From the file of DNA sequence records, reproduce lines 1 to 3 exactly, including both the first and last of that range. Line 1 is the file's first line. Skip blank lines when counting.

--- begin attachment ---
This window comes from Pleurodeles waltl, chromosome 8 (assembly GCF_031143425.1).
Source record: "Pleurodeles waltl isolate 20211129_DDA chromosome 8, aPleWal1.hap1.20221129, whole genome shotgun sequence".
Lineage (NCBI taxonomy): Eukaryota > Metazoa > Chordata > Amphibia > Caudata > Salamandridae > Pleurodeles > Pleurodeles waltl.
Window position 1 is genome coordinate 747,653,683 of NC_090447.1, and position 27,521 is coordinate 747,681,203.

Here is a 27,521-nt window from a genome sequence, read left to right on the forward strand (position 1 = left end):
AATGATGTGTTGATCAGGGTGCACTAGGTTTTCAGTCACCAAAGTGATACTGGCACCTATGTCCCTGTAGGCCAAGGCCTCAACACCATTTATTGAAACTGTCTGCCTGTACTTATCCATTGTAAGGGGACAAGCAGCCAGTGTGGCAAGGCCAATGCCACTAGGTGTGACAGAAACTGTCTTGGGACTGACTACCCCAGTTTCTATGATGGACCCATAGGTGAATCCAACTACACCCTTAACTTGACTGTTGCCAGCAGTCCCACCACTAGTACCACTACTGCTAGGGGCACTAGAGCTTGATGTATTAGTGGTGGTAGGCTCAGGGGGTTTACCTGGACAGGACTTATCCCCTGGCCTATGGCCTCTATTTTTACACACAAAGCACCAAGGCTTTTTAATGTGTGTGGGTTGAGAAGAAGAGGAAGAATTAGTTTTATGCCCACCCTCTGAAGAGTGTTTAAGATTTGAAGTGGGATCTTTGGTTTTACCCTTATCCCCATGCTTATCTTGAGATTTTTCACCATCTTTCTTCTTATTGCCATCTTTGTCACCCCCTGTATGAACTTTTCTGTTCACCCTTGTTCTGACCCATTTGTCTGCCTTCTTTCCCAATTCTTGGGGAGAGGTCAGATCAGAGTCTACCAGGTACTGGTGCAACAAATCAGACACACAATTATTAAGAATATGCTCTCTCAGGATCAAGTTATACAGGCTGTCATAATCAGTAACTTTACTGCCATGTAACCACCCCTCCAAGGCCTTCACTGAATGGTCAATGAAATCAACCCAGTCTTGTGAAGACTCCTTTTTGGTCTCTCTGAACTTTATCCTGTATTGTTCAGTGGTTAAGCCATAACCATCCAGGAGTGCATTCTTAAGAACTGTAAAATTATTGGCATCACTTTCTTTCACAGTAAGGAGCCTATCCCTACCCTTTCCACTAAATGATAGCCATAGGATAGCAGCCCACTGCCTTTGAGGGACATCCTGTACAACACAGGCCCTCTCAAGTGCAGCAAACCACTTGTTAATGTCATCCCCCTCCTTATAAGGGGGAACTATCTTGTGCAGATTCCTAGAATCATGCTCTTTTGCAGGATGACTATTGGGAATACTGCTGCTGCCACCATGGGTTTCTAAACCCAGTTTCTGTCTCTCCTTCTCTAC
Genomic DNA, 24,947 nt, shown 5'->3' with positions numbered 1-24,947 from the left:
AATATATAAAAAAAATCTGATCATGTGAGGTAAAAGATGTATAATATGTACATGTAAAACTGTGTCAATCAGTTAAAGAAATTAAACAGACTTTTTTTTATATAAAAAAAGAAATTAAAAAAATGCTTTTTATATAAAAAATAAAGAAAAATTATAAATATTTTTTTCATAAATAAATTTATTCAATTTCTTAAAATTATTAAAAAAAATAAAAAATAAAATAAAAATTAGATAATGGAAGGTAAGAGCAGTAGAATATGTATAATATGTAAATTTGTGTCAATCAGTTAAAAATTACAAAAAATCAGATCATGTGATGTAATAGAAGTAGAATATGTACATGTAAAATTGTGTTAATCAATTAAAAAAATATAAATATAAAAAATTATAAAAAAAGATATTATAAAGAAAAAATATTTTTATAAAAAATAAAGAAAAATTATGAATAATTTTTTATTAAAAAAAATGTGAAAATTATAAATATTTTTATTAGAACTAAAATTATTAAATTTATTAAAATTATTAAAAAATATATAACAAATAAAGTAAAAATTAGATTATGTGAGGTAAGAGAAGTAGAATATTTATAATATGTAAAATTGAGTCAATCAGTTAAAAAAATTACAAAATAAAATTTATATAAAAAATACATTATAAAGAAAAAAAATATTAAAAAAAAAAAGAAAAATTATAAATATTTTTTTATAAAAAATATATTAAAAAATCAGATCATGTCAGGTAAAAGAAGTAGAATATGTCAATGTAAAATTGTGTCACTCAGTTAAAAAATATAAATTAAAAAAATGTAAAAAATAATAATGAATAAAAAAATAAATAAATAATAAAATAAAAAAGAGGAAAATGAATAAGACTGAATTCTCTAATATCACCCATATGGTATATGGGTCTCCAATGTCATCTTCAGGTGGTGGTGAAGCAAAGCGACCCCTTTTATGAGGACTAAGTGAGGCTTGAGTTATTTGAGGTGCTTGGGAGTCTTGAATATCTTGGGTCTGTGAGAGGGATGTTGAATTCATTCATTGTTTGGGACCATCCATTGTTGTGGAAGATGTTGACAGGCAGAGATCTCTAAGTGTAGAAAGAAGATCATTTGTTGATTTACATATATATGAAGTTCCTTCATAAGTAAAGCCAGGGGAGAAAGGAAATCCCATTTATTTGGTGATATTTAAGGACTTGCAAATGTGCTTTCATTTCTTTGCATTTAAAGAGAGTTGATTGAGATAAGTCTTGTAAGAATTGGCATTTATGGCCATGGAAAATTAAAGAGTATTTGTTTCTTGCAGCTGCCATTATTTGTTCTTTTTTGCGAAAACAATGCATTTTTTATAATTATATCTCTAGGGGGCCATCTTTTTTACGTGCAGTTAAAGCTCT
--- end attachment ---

This window comes from Pleurodeles waltl, chromosome 8 (assembly GCF_031143425.1).
Source record: "Pleurodeles waltl isolate 20211129_DDA chromosome 8, aPleWal1.hap1.20221129, whole genome shotgun sequence".
Lineage (NCBI taxonomy): Eukaryota > Metazoa > Chordata > Amphibia > Caudata > Salamandridae > Pleurodeles > Pleurodeles waltl.